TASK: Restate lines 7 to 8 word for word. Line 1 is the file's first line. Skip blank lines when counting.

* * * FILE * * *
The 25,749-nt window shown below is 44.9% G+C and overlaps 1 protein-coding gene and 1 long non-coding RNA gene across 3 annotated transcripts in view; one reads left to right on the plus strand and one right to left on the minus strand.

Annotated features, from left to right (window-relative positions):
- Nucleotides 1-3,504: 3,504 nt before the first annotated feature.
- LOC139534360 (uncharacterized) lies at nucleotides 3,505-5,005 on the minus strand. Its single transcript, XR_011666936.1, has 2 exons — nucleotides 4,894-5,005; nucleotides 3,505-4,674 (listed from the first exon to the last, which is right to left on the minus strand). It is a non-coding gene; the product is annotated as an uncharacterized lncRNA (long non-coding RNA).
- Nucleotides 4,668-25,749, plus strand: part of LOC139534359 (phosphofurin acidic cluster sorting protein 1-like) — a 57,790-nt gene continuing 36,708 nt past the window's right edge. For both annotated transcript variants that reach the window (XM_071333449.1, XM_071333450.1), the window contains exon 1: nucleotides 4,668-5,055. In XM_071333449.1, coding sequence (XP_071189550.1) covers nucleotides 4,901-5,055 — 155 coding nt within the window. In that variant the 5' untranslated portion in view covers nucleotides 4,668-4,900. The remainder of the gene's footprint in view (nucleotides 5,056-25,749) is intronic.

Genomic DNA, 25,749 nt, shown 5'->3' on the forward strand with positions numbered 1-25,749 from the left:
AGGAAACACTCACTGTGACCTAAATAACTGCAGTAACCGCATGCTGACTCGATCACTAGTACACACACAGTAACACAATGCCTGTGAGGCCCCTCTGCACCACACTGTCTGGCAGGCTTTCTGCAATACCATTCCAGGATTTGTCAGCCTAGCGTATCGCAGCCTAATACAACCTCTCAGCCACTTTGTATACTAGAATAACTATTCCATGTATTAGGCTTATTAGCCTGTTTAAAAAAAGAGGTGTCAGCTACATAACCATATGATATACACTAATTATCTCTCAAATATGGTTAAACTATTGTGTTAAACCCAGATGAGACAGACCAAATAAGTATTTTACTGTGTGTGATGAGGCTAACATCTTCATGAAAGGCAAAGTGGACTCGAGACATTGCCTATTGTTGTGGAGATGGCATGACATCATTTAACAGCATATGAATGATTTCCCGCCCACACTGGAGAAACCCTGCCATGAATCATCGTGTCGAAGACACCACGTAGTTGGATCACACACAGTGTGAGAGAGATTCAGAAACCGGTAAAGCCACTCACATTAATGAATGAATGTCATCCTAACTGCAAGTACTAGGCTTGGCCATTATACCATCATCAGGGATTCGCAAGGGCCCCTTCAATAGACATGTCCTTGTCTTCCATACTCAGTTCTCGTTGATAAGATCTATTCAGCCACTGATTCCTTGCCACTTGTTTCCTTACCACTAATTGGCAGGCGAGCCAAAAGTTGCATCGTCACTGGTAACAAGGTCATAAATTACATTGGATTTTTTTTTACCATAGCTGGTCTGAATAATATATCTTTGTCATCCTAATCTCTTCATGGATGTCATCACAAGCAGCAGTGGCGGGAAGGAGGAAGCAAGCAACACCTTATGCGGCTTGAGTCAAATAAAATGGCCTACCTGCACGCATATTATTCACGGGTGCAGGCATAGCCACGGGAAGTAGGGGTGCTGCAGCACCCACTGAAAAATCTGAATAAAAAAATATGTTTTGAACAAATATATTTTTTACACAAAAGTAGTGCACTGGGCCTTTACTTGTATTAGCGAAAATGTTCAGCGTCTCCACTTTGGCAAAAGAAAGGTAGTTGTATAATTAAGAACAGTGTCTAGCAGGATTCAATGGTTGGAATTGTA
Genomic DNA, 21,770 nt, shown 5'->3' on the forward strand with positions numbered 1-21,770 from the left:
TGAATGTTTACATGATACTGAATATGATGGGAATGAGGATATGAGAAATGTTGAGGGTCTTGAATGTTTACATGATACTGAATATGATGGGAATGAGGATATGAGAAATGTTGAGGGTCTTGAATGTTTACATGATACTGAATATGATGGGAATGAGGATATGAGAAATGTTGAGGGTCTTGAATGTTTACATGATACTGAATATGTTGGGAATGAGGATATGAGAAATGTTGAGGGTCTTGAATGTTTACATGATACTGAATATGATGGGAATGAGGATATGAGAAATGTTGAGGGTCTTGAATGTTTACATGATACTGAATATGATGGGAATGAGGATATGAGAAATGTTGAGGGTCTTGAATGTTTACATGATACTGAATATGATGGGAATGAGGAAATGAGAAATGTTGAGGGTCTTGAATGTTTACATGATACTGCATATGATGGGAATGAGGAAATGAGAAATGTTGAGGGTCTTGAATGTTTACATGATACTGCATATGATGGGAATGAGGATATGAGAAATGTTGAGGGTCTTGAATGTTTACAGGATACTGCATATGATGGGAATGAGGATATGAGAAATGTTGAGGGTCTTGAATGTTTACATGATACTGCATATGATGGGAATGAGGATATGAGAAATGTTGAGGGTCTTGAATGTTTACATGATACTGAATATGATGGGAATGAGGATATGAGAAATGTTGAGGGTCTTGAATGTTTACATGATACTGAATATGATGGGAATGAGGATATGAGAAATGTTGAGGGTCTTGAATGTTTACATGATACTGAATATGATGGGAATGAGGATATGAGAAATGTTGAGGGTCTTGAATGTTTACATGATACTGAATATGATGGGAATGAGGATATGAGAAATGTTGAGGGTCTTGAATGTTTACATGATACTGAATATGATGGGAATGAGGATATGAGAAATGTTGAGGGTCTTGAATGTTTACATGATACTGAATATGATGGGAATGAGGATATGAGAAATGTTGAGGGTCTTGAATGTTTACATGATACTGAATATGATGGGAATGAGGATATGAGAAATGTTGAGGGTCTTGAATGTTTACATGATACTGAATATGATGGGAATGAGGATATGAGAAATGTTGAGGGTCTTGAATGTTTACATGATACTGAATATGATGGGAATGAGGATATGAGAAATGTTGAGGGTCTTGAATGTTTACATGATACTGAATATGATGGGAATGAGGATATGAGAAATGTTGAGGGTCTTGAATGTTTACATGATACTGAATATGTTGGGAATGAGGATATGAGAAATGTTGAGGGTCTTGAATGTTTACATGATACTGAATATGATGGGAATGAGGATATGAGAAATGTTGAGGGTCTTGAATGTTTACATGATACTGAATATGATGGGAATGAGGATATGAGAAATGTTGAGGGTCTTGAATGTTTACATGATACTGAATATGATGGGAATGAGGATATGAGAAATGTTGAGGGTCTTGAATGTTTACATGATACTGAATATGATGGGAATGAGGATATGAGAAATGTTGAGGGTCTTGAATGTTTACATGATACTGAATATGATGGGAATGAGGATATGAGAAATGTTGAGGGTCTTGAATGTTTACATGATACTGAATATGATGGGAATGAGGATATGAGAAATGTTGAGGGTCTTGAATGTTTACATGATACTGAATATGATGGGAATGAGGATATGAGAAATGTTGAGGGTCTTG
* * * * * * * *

AGGAAACACTCACTGTGACCTAAATAACTGCAGTAACCGCATGCTGACTCGATCACTAGTACACACACAGTAACACAATGCCTGTGAGGCCCCTCTGCACCACACTGTCTGGCAGGCTTTCTGCAATACCATTCCAGGATTTGTCAGCCTAGCGTATCGCAGCCTAATACAACCTCTCAGCCACTTTGTATACTAGAATAACTATTCCATGTATTAGGCTTATTAGCCTGTTTAAAAAAAGAGGTGTCAGCTACATAACCATATGATATACACTAATTATCTCTCAAATATGGTTAAACTATTGTGTTAAACCCAGATGAGACAGACCAAATAAGTATTTTACTGTGTGTGATGAGGCTAACATCTTCATGAAAGGCAAAGTGGACTCGAGACATTGCCTATTGTTGTGGAGATGGCATGACATCATTTAACAGCATATGAATGATTTCCCGCCCACACTGGAGAAACCCTGCCATGAATCATCGTGTCGAAGACACCACGTAGTTGGATCACACACAGTGTGAGAGAGATTCAGAAACCGGTAAAGCCACTCACATTAATGAATGAATGTCATCCTAACTGCAAGTACTAGGCTTGGCCATTATACCATCATCAGGGATTCGCAAGGGCCCCTTCAATAGACATGTCCTTGTCTTCCATACTCAGTTCTCGTTGATAAGATCTATTCAGCCACTGATTCCTTGCCACTTGTTTCCTTACCACTAATTGGCAGGCGAGCCAAAAGTTGCATCGTCACTGGTAACAAGGTCATAAATTACATTGGATTTTTTTTTACCATAGCTGGTCTGAATAATATATCTTTGTCATCCTAATCTCTTCATGGATGTCATCACAAGCAGCAGTGGCGGGAAGGAGGAAGCAAGCAACACCTTATGCGGCTTGAGTCAAATAAAATGGCCTACCTGCACGCATATTATTCACGGGTGCAGGCATAGCCACGGGAAGTAGGGGTGCTGCAGCACCCACTGAAAAATCTGAATAAAAAAATATGTTTTGAACAAATATATTTTTTACACAAAAGTAGTGCACTGGGCCTTTACTTGTATTAGCGAAAATGTTCAGCGTCTCCACTTTGGCAAAAGAAAGGTAGTTGTATAATTAAGAACAGTGTCTAGCAGGATTCAATGGTTGGAATTGTA
Genomic DNA, 21,770 nt, shown 5'->3' on the forward strand with positions numbered 1-21,770 from the left: